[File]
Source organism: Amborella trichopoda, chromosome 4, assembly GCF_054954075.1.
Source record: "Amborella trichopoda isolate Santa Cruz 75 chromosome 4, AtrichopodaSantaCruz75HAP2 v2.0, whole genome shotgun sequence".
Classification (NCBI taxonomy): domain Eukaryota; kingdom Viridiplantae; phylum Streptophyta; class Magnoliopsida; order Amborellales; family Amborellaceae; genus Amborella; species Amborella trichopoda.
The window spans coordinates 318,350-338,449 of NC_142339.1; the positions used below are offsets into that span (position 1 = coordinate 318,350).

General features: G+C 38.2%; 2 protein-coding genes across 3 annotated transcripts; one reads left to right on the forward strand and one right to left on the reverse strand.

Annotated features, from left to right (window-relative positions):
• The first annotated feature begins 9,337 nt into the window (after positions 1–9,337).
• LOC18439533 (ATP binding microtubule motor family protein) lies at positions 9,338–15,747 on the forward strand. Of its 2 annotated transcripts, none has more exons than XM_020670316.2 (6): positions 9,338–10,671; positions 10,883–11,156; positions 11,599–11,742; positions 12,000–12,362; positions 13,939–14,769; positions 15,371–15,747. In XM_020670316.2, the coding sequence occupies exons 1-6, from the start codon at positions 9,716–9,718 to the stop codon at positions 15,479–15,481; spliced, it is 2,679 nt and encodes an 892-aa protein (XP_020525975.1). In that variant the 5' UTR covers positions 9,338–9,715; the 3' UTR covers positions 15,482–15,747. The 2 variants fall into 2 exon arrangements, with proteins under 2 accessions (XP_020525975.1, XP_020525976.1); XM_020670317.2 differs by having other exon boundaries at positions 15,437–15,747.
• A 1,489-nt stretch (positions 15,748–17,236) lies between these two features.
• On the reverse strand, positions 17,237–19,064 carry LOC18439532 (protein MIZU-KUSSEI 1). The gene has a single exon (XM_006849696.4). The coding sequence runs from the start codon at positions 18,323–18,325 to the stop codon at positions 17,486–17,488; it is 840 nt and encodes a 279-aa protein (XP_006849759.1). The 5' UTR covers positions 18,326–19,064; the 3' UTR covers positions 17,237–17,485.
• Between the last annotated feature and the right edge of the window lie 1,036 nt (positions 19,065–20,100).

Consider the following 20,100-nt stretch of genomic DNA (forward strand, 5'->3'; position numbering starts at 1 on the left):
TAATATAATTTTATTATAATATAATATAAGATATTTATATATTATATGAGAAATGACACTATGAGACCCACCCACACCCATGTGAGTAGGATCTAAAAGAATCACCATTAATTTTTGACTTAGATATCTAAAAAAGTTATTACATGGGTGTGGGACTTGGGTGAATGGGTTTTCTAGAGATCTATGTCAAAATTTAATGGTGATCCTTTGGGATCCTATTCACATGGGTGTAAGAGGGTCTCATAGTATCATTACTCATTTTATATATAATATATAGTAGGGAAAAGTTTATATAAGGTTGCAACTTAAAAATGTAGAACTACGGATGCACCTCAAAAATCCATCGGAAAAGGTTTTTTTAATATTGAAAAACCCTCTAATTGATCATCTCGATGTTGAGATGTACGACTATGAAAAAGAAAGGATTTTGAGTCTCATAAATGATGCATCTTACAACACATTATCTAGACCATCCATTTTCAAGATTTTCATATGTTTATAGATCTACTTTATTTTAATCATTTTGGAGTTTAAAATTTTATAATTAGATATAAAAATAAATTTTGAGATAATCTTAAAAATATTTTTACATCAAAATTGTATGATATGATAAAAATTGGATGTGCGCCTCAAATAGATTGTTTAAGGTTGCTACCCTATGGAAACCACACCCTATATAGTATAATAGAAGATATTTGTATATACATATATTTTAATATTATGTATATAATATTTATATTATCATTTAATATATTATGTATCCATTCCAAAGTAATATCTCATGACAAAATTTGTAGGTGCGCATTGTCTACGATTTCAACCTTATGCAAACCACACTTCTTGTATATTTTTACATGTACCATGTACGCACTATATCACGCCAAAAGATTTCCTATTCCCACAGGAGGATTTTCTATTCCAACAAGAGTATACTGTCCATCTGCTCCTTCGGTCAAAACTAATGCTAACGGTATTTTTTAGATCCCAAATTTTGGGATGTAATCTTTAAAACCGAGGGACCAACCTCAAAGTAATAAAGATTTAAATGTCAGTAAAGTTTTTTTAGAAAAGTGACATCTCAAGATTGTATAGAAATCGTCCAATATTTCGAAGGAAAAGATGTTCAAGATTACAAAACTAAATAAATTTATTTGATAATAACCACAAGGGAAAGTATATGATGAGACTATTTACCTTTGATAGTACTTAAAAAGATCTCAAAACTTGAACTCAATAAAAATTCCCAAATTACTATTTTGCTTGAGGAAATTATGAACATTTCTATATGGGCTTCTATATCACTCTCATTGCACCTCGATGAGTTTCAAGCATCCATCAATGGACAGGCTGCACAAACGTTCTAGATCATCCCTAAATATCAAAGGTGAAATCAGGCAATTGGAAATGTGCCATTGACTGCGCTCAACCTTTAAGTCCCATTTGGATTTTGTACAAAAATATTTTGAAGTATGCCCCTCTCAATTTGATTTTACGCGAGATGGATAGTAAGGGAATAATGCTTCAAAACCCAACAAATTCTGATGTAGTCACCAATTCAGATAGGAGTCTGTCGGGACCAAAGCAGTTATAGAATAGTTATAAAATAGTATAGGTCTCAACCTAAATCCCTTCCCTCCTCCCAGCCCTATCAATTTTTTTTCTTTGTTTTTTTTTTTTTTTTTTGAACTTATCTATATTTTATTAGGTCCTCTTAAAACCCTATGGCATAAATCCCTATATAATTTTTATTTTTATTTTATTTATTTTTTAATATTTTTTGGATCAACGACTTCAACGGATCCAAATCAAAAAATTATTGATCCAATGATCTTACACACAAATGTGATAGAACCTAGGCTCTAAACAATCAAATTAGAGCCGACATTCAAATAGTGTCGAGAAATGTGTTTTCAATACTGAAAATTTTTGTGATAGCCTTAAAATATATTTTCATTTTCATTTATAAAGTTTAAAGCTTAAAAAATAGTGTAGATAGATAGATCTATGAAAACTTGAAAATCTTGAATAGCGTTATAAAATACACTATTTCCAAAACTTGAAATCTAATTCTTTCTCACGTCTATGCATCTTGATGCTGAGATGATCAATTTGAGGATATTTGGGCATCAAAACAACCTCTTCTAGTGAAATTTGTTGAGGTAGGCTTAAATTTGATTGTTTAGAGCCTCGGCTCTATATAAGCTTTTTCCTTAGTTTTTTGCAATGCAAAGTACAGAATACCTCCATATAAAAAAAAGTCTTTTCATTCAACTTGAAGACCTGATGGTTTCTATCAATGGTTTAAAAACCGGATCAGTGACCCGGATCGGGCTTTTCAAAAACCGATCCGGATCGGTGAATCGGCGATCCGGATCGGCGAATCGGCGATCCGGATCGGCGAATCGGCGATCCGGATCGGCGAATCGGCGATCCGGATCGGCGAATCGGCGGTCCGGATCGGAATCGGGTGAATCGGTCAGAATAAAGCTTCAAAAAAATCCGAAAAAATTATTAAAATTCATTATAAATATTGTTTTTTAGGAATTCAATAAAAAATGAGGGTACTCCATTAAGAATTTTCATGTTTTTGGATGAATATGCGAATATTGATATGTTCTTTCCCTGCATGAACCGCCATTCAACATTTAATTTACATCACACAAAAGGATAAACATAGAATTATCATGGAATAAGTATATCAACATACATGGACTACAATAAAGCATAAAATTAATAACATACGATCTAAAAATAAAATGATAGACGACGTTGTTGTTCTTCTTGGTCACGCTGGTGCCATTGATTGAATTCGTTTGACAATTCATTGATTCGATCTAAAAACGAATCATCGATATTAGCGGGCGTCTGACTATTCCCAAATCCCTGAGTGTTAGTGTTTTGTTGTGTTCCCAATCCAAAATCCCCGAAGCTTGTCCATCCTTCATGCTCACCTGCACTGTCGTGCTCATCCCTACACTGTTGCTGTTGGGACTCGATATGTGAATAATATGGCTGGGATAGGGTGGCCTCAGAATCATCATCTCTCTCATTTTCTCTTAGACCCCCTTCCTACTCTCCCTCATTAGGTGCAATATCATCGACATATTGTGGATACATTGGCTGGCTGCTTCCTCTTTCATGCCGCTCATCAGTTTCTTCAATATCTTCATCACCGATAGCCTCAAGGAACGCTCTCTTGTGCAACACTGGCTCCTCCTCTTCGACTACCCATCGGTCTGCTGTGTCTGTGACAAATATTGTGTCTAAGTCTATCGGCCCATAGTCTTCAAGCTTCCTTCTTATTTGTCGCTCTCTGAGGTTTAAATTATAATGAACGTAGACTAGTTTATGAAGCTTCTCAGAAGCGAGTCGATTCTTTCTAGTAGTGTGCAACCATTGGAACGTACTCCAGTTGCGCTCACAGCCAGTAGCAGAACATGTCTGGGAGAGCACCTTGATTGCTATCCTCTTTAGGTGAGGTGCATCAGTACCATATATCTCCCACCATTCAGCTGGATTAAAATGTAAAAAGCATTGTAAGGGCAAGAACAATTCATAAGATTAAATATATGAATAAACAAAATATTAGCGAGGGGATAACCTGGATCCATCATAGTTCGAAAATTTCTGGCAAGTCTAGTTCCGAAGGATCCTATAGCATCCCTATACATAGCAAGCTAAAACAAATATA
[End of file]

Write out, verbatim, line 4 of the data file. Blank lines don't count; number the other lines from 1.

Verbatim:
The window spans coordinates 318,350-338,449 of NC_142339.1; the positions used below are offsets into that span (position 1 = coordinate 318,350).